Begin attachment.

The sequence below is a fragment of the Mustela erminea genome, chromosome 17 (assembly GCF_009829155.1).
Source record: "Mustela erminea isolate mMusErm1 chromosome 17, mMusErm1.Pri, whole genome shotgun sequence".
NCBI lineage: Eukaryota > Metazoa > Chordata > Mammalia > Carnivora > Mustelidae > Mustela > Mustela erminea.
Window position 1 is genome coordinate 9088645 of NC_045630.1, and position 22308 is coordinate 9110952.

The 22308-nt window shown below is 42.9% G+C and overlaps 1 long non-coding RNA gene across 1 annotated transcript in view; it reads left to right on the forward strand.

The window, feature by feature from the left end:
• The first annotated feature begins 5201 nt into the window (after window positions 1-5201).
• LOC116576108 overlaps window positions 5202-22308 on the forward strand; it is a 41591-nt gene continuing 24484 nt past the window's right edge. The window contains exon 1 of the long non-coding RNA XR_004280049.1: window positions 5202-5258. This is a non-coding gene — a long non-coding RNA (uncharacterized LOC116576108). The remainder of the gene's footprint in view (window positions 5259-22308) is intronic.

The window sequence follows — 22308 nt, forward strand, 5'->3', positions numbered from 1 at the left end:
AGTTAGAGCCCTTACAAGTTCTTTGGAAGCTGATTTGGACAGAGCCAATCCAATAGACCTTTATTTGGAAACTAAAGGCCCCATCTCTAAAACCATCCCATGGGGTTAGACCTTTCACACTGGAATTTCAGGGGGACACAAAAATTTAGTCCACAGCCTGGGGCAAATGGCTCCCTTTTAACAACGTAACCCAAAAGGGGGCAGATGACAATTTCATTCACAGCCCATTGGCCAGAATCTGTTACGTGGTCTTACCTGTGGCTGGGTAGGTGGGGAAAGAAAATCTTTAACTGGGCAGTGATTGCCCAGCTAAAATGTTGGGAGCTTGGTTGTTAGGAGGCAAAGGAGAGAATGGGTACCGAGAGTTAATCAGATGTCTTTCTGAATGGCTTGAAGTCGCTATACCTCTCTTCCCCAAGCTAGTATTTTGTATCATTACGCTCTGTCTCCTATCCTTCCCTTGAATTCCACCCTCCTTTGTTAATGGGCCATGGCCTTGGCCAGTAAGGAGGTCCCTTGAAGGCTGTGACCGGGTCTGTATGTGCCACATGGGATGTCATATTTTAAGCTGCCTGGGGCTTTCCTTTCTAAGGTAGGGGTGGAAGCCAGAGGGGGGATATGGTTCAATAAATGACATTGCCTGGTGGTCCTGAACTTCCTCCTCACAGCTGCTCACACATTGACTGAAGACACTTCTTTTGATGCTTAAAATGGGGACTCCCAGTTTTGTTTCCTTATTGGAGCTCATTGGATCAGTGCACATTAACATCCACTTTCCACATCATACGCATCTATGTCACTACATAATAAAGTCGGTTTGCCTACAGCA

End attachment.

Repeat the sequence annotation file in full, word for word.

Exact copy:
The sequence below is a fragment of the Mustela erminea genome, chromosome 17 (assembly GCF_009829155.1).
Source record: "Mustela erminea isolate mMusErm1 chromosome 17, mMusErm1.Pri, whole genome shotgun sequence".
NCBI lineage: Eukaryota > Metazoa > Chordata > Mammalia > Carnivora > Mustelidae > Mustela > Mustela erminea.
Window position 1 is genome coordinate 9088645 of NC_045630.1, and position 22308 is coordinate 9110952.

The 22308-nt window shown below is 42.9% G+C and overlaps 1 long non-coding RNA gene across 1 annotated transcript in view; it reads left to right on the forward strand.

The window, feature by feature from the left end:
• The first annotated feature begins 5201 nt into the window (after window positions 1-5201).
• LOC116576108 overlaps window positions 5202-22308 on the forward strand; it is a 41591-nt gene continuing 24484 nt past the window's right edge. The window contains exon 1 of the long non-coding RNA XR_004280049.1: window positions 5202-5258. This is a non-coding gene — a long non-coding RNA (uncharacterized LOC116576108). The remainder of the gene's footprint in view (window positions 5259-22308) is intronic.

The window sequence follows — 22308 nt, forward strand, 5'->3', positions numbered from 1 at the left end:
AGTTAGAGCCCTTACAAGTTCTTTGGAAGCTGATTTGGACAGAGCCAATCCAATAGACCTTTATTTGGAAACTAAAGGCCCCATCTCTAAAACCATCCCATGGGGTTAGACCTTTCACACTGGAATTTCAGGGGGACACAAAAATTTAGTCCACAGCCTGGGGCAAATGGCTCCCTTTTAACAACGTAACCCAAAAGGGGGCAGATGACAATTTCATTCACAGCCCATTGGCCAGAATCTGTTACGTGGTCTTACCTGTGGCTGGGTAGGTGGGGAAAGAAAATCTTTAACTGGGCAGTGATTGCCCAGCTAAAATGTTGGGAGCTTGGTTGTTAGGAGGCAAAGGAGAGAATGGGTACCGAGAGTTAATCAGATGTCTTTCTGAATGGCTTGAAGTCGCTATACCTCTCTTCCCCAAGCTAGTATTTTGTATCATTACGCTCTGTCTCCTATCCTTCCCTTGAATTCCACCCTCCTTTGTTAATGGGCCATGGCCTTGGCCAGTAAGGAGGTCCCTTGAAGGCTGTGACCGGGTCTGTATGTGCCACATGGGATGTCATATTTTAAGCTGCCTGGGGCTTTCCTTTCTAAGGTAGGGGTGGAAGCCAGAGGGGGGATATGGTTCAATAAATGACATTGCCTGGTGGTCCTGAACTTCCTCCTCACAGCTGCTCACACATTGACTGAAGACACTTCTTTTGATGCTTAAAATGGGGACTCCCAGTTTTGTTTCCTTATTGGAGCTCATTGGATCAGTGCACATTAACATCCACTTTCCACATCATACGCATCTATGTCACTACATAATAAAGTCGGTTTGCCTACAGCA